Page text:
Why is it important to understand what is a divorce Form E? When a relationship breaks down and a couple wants to divorce, how the finances will be split between the two parties is often the most difficult and time-consuming aspect of the whole process. Some couples are able to reach an agreement between themselves about how their assets will be divided. Sometimes, this is simply not possible and they will ask a judge to decide for them. Either way, full and frank disclosure of finances is a vital element of this process. This means being completely upfront and honest about any assets that you own.
Being completely open about your assets to your spouse, is necessary so that you can come to an agreement about how to fairly split your finances. If a financial settlement is reached and one or both parties have failed to fully disclosure their financial situation, the case could be re-opened and the financial settlement may be altered. The party who was not completely honest about their financial situation, could find that they are asked to pay legal fees and court costs.
If the courts are involved in your financial settlement, you and your spouse will each be required to complete a divorce Form E.
The purpose of a divorce Form E is to provide both you and your spouse (and the court) with a clear picture of your finances.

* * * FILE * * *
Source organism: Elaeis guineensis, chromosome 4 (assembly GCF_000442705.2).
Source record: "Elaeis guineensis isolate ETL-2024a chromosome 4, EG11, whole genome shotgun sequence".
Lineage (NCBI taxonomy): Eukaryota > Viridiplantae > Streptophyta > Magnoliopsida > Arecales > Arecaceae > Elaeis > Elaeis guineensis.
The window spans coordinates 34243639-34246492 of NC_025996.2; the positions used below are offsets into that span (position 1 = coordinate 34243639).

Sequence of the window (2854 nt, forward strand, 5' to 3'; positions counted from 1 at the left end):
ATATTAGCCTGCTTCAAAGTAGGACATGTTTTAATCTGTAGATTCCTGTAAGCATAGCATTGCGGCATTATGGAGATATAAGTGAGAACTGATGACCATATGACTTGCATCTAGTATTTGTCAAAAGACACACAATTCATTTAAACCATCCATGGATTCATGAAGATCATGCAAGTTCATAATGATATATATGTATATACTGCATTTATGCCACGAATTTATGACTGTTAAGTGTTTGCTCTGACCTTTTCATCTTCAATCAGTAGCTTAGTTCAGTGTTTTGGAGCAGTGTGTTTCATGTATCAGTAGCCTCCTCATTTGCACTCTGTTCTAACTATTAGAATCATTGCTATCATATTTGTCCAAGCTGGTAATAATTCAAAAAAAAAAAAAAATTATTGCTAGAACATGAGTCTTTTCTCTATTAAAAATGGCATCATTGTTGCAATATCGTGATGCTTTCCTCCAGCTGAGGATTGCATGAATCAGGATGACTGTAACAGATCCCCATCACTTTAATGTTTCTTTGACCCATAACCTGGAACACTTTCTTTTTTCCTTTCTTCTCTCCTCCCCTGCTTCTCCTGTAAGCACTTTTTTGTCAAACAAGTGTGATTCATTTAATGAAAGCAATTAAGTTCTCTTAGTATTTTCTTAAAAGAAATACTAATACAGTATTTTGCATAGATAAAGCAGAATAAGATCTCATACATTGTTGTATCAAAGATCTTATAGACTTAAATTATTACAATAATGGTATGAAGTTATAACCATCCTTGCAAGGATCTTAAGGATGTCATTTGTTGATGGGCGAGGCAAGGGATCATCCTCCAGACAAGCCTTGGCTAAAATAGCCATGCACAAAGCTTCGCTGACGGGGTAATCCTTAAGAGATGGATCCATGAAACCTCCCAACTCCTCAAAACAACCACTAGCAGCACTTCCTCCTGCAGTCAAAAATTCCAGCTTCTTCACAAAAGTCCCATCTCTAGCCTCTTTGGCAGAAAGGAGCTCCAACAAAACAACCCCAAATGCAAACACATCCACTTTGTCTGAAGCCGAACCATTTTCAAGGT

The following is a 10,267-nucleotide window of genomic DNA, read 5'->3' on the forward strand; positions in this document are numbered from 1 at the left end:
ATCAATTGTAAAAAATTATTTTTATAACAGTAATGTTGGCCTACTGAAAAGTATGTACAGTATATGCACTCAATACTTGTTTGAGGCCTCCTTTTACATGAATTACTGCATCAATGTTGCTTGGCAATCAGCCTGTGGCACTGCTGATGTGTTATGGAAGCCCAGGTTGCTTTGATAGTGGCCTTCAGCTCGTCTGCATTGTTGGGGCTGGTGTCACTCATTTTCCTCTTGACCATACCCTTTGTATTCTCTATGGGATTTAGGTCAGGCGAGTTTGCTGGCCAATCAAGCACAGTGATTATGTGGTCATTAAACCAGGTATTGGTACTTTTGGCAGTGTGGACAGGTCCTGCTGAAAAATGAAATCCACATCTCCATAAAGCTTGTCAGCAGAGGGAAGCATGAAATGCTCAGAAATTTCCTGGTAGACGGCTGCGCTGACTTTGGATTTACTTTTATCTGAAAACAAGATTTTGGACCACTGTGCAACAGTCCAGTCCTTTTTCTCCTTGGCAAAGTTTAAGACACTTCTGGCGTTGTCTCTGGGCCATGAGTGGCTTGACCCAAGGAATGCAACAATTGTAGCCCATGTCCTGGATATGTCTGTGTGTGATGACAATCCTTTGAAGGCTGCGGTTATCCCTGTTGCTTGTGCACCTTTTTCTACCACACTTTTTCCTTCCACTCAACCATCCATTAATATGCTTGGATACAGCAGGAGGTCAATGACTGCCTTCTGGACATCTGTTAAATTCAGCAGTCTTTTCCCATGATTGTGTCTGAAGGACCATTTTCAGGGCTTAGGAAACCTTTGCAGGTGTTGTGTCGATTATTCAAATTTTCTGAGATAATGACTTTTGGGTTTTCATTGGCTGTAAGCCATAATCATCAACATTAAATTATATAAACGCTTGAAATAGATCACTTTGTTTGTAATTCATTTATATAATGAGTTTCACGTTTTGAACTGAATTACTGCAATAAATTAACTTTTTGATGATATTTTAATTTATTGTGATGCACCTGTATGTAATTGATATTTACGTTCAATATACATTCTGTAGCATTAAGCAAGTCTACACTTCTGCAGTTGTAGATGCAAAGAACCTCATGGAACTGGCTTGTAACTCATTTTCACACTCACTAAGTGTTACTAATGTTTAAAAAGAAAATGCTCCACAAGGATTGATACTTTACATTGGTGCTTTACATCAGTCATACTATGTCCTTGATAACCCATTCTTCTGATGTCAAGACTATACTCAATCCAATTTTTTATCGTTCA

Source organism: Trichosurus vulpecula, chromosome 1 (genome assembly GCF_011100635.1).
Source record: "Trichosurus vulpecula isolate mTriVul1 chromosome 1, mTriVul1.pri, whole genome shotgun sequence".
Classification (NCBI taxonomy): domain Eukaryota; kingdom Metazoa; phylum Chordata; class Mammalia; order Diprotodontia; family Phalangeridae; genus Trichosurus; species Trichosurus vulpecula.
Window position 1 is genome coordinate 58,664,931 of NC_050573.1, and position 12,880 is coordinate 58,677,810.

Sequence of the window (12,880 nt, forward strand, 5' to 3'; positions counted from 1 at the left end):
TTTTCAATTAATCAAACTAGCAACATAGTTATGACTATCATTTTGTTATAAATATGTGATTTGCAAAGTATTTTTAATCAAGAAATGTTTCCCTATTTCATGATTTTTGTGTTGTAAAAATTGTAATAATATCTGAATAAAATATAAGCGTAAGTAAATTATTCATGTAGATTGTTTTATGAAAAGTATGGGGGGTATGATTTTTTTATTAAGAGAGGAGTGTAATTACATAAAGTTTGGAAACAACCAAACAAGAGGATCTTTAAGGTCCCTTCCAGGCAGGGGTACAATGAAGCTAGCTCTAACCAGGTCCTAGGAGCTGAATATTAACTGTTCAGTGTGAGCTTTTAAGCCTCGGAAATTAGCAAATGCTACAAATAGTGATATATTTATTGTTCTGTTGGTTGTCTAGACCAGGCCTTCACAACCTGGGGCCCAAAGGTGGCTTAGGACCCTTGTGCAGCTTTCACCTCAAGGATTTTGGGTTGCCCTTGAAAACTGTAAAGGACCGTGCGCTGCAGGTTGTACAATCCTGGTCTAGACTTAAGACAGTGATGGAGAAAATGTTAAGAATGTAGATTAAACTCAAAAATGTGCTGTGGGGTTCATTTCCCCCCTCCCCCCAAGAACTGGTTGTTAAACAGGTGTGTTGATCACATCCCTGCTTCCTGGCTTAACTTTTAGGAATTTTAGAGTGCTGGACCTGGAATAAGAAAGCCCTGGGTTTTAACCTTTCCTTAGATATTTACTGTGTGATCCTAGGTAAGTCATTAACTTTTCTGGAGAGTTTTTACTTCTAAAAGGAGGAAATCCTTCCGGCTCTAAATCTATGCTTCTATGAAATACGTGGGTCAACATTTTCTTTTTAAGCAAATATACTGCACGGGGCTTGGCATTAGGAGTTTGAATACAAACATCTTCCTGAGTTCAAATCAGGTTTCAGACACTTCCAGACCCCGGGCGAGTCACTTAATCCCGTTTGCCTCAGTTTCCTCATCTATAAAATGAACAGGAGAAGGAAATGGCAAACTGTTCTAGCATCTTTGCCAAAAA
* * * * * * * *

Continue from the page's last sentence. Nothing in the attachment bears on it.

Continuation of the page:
Normally, you would need to include information regarding, for example, your mortgage/s, pension/s and evidence of any income.
Even if you and your partner would like to come to an agreement between yourselves, filling in a divorce Form E each can be beneficial, as it can help you to build a clear picture of each of your financial situations. It is also worth noting here, that even if you and your spouse agree how your finances are going to be split without going to court, it is highly recommended that you ask a judge to make this agreement into a consent order. Otherwise, you could find that your partner could come back asking for more money, many years later.
If you and your spouse are unable to reach an agreement between yourselves about how your finances will be split, you may need to ask a judge to decide for you.
In order to do this, you or your spouse would need to complete what is known as a Form A.
This can be a lengthy process and various things need to happen before the final hearing. There are plenty of opportunities to negotiate and agree a settlement prior to the final hearing.
The courts have various powers to ensure that full and frank financial disclosure takes place. If a court finds that your spouse has hidden assets, then they could penalise them by, for example, ordering that they pay your legal costs.
Your spouse may even receive a less favourable settlement as a result of attempting to hide assets.
Our expert family law solicitors can help you with a range of legal issues relating to financial disclosure and divorce Form E, including:
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